On display through April 19, 2013
Public Artist Reception: Thursday, April 18, 3:30-6:30 p.m.
Students, faculty, staff, alumni, and the community are encouraged to visit the gallery during its run and attend a free reception & artist discussion.
My work is a meditation on the relationship between humankind and the natural world, particularly the phenomenon of fitting nature into human constructs. In 2002 I stumbled upon a novel craft technique, and in the process of teaching myself to master its sculptural applications I found it was the perfect medium to give voice to my themes and ideas. I sculpt in felted wool, a material familiar to craft and industrial traditions with a long history of human use.
Felting refers to compressing and matting individual fibers into a united solid mass, generally in the form of nonwoven textiles. In industrial use, machines compress wool into flat sheets of felt mechanically by repeatedly plunging hundreds of sharp, notched felting needles into loose wool to mat the fibers together. I use the same tools by hand, on a much smaller scale. I begin with cleaned, brushed, fluffy wool that has been prepared to be spun into yarn. I unite the fibers together by poking the mass repeatedly with a hand-held felting needle, which causes the microscopic scales that cover the fibers to interlock and tangle together, like dreadlocked hair. In order to shape a piece I poke the wool all over and in particular directions, adding more wool, compressing the surface, and making the felt increasingly dense. The process is time-consuming and deliberate, as every inch of the piece must be worked to fasten down parts, create detail, and tighten the surface. To achieve the form I want I must continually strike a balance between the overlapping additive and subtractive processes of building up and pushing down the material. The resulting forms are largely self-supporting and seem to swell into space with the contradictory appearance of being solid yet porous, firm yet soft- and very alive.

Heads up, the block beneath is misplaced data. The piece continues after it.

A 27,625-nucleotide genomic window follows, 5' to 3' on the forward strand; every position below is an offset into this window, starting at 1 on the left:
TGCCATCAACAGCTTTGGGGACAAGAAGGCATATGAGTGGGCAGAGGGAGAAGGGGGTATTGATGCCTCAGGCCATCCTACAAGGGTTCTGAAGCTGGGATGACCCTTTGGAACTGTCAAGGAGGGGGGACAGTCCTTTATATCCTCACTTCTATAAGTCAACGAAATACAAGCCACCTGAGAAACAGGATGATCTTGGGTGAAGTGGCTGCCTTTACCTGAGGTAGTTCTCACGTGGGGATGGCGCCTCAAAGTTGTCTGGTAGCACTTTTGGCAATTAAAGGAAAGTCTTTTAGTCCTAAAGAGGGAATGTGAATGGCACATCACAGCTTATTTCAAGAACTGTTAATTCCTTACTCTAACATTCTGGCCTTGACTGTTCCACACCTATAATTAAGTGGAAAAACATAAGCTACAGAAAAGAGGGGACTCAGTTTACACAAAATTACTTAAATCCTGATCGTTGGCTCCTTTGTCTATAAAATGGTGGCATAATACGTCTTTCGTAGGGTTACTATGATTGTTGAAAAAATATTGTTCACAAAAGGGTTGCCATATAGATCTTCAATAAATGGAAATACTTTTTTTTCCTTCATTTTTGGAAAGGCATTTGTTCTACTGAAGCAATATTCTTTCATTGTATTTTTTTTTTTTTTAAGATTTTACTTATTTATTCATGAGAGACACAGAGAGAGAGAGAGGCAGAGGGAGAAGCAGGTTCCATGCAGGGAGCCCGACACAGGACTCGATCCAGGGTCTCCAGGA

Stephanie Metz (San Jose, California) received her BFA from the University of Oregon. Her felted wool sculptures focus on the relationship between humans and the natural world, and her unusual material blurs the line between art and science, natural and unnatural, organic and man-made. Stephanie’s work has been shown in venues including Hosfelt Gallery San Francisco and New York, Pittsburgh Center for the Arts, San Jose Institute for Contemporary Art, Penland School of Crafts, and the de Saisset Museum. She teaches workshops in her unique medium, and her work is held in numerous private collections.
The Kuhn Fine Arts Gallery is located off the main lobby at the east entrance of Ohio State Morrill Hall, 1465 Mount Vernon Avenue, Marion, Ohio 43302
The gallery is free and open to the public Monday-Friday, 8 a.m.-5 p.m., September through May, and 7:30 a.m.-4:30 p.m. June through August.